On Experience

Experience:   fosters wisdom and paves the path to self-awareness.

There.  I said it, and that is probably why I am so committed to learning from my experiences, not from other people’s theories.  It doesn’t necessarily make for an easy way, but it makes for an interesting life.  And if I’ve learned anything about writing my experiences, it’s that no one can change what I know to be true of-about-for me.  A few have tried.  Save the planet, I say.  Stop wasting oxygen.  My experiences keep me grounded in my truth.  My experiences are the petri dish where I test out life’s theories.  And until tested, theories are all that exist.

Oh Lordy, what started this rant?

Well.  A few weeks ago, a friend and I were having dinner and talking about life.  You know.  Life.  I shared how many years ago I was up to my eyeballs in credit card debt.  Another friend at the time, who was a financial counselor, put me in touch with a debt consolidation agency that helped me pay off the debt in five years.  No small feat and a lot of beans and rice I can tell you.

Soooo…my friend and I were talking, and I said,  “I don’t know how I racked up so much debt.  I didn’t have a lot of fancy clothes or new furniture or a fancy car or any of that stuff.”

She listened to what I said for a while and got quiet. Then she asked what I used the card for.  I told her:  college tuition, books, travel, music.

Quietly, she said, “You have experiences. They’re so much more valuable than stuff.”

I thought for a moment.  “You’re right,” I said.  “I would not trade a one of my experiences for all the stuff in the world.”

Everything in these pages comes from one place:  My own experience.  I do not talk about what I do not know about.  I use my own stories to reflect on my life and the choices I’ve made.  I gather what pearls of wisdom I can from my own mistakes and successes.  And by my own standards, based on my own experience, I have more successes than failures.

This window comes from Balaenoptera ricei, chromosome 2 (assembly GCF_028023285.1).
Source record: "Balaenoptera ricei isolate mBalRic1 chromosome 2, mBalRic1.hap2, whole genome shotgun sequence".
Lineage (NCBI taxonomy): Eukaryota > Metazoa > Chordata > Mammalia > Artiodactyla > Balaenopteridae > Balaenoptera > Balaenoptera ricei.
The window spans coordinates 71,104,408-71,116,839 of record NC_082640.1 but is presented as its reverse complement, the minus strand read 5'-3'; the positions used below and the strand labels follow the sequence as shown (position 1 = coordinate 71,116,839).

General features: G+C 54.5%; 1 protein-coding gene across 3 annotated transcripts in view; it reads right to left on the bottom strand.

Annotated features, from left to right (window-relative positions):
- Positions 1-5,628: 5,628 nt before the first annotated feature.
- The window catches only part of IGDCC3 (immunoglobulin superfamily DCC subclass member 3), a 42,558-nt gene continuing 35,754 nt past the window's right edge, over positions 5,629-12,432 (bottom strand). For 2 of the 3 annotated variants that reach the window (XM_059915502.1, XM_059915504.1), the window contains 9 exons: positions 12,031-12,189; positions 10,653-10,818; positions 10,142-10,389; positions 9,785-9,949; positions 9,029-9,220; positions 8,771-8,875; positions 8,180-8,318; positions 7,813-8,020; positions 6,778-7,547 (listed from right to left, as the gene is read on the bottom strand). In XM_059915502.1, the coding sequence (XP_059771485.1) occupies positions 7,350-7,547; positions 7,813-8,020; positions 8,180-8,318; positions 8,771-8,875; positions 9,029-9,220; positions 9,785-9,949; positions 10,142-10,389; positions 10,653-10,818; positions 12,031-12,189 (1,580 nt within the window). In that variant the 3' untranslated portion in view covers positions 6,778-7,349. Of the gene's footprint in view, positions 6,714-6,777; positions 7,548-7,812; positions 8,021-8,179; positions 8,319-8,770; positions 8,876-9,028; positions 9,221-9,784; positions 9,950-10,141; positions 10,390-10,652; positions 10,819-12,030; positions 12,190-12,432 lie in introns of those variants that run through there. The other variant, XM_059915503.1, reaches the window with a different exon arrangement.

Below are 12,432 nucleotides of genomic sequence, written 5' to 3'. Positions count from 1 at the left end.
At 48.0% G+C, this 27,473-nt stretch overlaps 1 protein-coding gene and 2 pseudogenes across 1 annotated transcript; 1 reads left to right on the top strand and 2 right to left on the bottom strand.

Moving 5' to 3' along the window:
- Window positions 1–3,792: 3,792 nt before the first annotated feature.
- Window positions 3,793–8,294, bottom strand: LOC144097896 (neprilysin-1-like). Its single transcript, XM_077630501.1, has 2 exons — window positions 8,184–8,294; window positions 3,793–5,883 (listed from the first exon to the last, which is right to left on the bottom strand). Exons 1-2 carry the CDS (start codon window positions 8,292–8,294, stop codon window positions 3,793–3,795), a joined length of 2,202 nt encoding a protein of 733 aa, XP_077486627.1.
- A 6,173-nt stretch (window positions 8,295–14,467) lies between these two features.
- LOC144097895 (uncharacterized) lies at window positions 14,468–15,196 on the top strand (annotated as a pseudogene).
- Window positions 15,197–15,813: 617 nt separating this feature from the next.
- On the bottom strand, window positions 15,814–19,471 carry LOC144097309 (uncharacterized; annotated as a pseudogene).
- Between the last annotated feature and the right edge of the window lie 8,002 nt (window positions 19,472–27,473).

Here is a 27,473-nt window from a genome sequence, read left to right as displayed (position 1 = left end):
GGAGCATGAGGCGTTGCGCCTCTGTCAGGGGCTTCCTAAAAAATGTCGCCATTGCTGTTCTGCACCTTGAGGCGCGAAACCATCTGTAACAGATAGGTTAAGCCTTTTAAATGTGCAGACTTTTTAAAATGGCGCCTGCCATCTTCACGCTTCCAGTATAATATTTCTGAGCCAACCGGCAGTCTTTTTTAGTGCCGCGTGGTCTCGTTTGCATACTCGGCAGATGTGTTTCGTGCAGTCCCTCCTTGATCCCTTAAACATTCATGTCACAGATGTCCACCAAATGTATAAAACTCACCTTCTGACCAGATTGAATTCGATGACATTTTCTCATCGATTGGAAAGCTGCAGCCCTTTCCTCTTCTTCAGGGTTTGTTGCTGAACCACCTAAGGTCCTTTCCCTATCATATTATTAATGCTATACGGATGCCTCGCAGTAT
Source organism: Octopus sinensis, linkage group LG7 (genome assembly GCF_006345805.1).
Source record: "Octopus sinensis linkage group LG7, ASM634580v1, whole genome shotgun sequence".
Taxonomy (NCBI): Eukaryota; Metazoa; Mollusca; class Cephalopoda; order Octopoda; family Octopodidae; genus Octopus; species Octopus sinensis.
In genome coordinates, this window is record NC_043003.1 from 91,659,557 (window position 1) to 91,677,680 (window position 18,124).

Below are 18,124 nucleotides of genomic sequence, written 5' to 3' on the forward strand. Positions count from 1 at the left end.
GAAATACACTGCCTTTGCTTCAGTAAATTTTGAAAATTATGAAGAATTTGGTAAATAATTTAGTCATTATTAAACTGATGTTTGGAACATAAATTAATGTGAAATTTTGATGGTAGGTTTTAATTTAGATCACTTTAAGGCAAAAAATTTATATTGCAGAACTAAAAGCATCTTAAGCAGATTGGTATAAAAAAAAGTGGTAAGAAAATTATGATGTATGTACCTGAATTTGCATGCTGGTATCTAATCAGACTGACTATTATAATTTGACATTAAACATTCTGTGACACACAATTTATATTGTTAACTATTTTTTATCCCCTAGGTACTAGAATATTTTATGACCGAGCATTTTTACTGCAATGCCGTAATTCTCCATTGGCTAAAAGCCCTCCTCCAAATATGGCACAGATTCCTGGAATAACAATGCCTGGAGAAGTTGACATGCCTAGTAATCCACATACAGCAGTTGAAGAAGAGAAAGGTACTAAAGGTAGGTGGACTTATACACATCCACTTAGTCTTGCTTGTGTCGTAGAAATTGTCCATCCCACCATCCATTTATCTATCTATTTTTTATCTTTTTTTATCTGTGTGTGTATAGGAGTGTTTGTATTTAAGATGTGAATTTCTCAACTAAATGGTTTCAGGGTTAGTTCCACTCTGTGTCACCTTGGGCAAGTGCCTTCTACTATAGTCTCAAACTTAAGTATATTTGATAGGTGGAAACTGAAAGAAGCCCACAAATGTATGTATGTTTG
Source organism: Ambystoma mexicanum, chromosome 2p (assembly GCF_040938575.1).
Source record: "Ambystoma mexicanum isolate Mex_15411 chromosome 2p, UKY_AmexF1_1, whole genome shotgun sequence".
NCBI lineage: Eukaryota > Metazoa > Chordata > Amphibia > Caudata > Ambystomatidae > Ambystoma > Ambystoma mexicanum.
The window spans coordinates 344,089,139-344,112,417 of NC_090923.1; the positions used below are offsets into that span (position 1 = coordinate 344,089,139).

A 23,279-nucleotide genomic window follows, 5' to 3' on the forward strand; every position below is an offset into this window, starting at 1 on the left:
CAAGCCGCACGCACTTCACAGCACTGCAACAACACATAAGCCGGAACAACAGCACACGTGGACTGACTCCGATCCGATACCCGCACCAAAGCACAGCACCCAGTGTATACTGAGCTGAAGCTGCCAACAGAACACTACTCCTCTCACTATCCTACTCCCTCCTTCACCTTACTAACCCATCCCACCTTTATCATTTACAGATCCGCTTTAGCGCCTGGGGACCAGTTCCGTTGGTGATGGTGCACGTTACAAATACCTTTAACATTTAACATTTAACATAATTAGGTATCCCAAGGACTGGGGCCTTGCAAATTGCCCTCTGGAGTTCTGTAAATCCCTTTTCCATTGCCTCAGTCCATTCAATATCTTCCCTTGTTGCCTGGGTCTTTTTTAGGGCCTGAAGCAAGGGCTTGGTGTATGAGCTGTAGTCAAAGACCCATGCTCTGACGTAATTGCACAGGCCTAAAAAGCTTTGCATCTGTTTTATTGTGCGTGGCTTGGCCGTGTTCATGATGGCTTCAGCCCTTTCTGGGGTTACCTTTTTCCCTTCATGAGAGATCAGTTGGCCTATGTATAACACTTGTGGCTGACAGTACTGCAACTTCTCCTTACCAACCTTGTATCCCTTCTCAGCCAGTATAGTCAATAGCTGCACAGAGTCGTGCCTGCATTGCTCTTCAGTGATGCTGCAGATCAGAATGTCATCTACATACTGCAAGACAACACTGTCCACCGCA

Life is so full of riches, and experiences teach me what it means to continually go for authenticity. The more I stay in and with my own experience, the more authentic, the richer I become.

If I don’t know about it, I don’t talk about it.  For me, experience trumps theory every time.  If I have a political view, it’s based on experience.  Religious attitudes?  Experience.  Economics, relationships, or people?  You got it; experience.  I’m not saying that I don’t study.  I do.  Then I weigh what I’ve read-heard against what is real—for me.

Experience keeps me from taking someone else’s opinion of another person as my own.

Experience keeps me out of the cesspool of preachy, proselytizing fear mongering.  Because everyone’s experience is different—just look at how my siblings and I remember a single moment differently—owning my experience allows me to practice being non-judgmental.

I trust my experience much more than I trust another’s “ideas” about how the world operates.  And based on my experience, I try to remember:

Most people want to do the right thing. More people are committed to protecting the planet than harming it.  Youth is a state of mind and heart. Physical beauty manifests first in the spirit.

It is my experience that a sense of generosity, compassion, open-mindedness, and faith must come from one or both parents.

It is my experience that a mean young person without significant life experiences will become a mean and wisdom-less old person (hapless and hopeless at best).

It is my experience that mean, wisdom-less old people are not happy.

It is my experience, and my belief, that deep down, the heart, by nature, is forgiving.

It is my experience that knowing one’s own personal values is more important than anything else on the planet.  And that’s the work.

(Okay, and a bit preachy…)

Experience this beautiful day, wherever you are.

One response to “On Experience

  1. Great narrative and oh so true, one’s own taste of life.

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